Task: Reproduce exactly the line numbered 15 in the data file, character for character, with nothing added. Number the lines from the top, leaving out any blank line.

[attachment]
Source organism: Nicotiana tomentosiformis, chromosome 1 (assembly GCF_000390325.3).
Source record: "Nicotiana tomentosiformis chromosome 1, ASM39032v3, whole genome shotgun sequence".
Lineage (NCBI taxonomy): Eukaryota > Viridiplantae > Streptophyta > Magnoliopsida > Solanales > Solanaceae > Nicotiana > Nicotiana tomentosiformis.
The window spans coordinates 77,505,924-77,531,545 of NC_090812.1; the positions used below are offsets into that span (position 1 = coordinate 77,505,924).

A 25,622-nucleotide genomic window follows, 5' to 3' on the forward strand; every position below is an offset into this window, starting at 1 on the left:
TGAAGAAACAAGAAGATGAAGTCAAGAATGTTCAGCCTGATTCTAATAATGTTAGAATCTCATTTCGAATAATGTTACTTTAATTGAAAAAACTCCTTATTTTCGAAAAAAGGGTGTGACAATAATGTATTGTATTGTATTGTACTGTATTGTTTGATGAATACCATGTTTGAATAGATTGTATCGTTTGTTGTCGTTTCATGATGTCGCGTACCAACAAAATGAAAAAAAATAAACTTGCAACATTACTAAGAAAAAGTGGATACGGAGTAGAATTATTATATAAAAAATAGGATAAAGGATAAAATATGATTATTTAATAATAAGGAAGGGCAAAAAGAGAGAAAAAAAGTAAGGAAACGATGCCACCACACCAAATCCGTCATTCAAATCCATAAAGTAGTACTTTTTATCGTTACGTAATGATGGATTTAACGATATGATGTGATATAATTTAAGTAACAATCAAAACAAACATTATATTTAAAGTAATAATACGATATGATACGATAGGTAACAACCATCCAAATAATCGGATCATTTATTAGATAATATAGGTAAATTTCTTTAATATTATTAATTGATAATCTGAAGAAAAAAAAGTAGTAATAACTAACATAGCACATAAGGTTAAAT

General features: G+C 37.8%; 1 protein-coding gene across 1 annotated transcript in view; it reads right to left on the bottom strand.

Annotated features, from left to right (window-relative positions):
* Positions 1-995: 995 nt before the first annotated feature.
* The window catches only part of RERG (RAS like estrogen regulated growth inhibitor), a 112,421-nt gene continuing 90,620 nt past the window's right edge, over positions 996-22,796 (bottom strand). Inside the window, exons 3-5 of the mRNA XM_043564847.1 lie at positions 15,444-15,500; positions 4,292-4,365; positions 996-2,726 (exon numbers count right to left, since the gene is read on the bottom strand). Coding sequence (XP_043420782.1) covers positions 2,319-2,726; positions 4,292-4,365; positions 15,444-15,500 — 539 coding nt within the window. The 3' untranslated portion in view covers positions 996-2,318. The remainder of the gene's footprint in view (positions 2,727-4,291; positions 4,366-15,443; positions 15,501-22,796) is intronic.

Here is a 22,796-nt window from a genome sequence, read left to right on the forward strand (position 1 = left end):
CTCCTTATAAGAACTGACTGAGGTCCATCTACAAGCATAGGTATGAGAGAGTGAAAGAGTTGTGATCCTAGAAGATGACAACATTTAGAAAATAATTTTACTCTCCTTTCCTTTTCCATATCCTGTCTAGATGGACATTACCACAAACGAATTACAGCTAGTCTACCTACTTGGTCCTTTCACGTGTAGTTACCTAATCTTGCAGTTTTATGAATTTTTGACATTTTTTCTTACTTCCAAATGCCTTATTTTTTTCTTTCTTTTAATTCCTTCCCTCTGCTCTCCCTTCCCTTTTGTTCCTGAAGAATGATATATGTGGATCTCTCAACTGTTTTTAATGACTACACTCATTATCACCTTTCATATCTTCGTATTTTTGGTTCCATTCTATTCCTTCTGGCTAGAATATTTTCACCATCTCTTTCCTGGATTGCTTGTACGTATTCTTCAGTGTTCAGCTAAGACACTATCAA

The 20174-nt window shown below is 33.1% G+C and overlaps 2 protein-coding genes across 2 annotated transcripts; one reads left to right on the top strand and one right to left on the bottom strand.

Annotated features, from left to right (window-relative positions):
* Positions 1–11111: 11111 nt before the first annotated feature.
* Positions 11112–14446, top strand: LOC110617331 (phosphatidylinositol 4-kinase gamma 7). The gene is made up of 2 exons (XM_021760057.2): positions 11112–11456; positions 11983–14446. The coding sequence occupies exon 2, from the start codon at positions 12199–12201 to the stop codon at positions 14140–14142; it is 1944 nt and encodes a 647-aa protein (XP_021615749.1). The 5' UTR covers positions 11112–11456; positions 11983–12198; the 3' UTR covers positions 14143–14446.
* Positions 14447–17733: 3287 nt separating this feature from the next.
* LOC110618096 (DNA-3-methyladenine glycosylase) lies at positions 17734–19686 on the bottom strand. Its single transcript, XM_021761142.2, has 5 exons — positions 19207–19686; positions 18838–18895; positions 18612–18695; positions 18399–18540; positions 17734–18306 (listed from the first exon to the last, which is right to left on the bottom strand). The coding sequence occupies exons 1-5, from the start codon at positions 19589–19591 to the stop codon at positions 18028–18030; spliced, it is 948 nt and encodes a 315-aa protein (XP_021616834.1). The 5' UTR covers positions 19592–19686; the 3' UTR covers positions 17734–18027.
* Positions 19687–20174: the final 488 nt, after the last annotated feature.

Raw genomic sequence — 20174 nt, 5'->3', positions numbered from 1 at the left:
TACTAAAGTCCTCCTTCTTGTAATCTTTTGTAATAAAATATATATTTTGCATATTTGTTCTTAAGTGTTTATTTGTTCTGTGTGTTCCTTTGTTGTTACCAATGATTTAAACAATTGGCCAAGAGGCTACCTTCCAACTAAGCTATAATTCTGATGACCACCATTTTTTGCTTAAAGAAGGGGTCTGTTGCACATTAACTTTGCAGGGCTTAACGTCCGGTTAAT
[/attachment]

* Positions 1–11111: 11111 nt before the first annotated feature.